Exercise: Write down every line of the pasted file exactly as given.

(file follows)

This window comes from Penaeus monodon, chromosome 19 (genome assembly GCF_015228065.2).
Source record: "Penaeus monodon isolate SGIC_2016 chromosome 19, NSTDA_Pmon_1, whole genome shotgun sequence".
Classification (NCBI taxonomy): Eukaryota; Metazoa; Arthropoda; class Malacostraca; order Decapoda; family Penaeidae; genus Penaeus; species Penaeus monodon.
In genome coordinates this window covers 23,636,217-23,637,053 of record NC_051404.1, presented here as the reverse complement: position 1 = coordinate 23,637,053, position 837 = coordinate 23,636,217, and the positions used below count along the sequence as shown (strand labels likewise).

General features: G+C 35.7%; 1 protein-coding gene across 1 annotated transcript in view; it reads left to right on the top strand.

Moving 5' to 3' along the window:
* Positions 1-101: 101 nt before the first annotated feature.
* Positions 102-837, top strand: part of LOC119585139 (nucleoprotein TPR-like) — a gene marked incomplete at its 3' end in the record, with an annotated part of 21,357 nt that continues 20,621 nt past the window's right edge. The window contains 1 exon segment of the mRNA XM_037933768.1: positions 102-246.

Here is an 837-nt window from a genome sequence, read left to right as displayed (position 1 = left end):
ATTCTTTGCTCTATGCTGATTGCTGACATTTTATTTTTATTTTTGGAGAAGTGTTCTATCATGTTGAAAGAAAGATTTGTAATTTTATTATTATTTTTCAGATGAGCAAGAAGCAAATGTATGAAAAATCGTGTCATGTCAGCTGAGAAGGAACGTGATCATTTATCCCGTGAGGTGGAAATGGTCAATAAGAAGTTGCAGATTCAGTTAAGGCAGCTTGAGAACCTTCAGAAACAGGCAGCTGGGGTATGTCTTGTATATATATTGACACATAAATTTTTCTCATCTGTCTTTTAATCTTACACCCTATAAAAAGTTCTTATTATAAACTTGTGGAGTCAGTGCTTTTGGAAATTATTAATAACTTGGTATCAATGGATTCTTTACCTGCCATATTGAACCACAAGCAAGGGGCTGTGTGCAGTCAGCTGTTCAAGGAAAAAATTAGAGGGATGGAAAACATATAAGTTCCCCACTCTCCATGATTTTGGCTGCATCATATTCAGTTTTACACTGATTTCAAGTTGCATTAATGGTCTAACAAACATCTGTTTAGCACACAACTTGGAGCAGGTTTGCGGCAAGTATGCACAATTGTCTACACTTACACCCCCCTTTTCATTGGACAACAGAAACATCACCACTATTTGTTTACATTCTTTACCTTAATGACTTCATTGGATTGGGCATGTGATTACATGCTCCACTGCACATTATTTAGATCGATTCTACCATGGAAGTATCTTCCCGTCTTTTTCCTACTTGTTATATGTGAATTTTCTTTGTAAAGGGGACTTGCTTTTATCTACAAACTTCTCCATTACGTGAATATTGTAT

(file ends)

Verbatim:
This window comes from Penaeus monodon, chromosome 19 (genome assembly GCF_015228065.2).
Source record: "Penaeus monodon isolate SGIC_2016 chromosome 19, NSTDA_Pmon_1, whole genome shotgun sequence".
Classification (NCBI taxonomy): Eukaryota; Metazoa; Arthropoda; class Malacostraca; order Decapoda; family Penaeidae; genus Penaeus; species Penaeus monodon.
In genome coordinates this window covers 23,636,217-23,637,053 of record NC_051404.1, presented here as the reverse complement: position 1 = coordinate 23,637,053, position 837 = coordinate 23,636,217, and the positions used below count along the sequence as shown (strand labels likewise).

General features: G+C 35.7%; 1 protein-coding gene across 1 annotated transcript in view; it reads left to right on the top strand.

Moving 5' to 3' along the window:
* Positions 1-101: 101 nt before the first annotated feature.
* Positions 102-837, top strand: part of LOC119585139 (nucleoprotein TPR-like) — a gene marked incomplete at its 3' end in the record, with an annotated part of 21,357 nt that continues 20,621 nt past the window's right edge. The window contains 1 exon segment of the mRNA XM_037933768.1: positions 102-246.

Here is an 837-nt window from a genome sequence, read left to right as displayed (position 1 = left end):
ATTCTTTGCTCTATGCTGATTGCTGACATTTTATTTTTATTTTTGGAGAAGTGTTCTATCATGTTGAAAGAAAGATTTGTAATTTTATTATTATTTTTCAGATGAGCAAGAAGCAAATGTATGAAAAATCGTGTCATGTCAGCTGAGAAGGAACGTGATCATTTATCCCGTGAGGTGGAAATGGTCAATAAGAAGTTGCAGATTCAGTTAAGGCAGCTTGAGAACCTTCAGAAACAGGCAGCTGGGGTATGTCTTGTATATATATTGACACATAAATTTTTCTCATCTGTCTTTTAATCTTACACCCTATAAAAAGTTCTTATTATAAACTTGTGGAGTCAGTGCTTTTGGAAATTATTAATAACTTGGTATCAATGGATTCTTTACCTGCCATATTGAACCACAAGCAAGGGGCTGTGTGCAGTCAGCTGTTCAAGGAAAAAATTAGAGGGATGGAAAACATATAAGTTCCCCACTCTCCATGATTTTGGCTGCATCATATTCAGTTTTACACTGATTTCAAGTTGCATTAATGGTCTAACAAACATCTGTTTAGCACACAACTTGGAGCAGGTTTGCGGCAAGTATGCACAATTGTCTACACTTACACCCCCCTTTTCATTGGACAACAGAAACATCACCACTATTTGTTTACATTCTTTACCTTAATGACTTCATTGGATTGGGCATGTGATTACATGCTCCACTGCACATTATTTAGATCGATTCTACCATGGAAGTATCTTCCCGTCTTTTTCCTACTTGTTATATGTGAATTTTCTTTGTAAAGGGGACTTGCTTTTATCTACAAACTTCTCCATTACGTGAATATTGTAT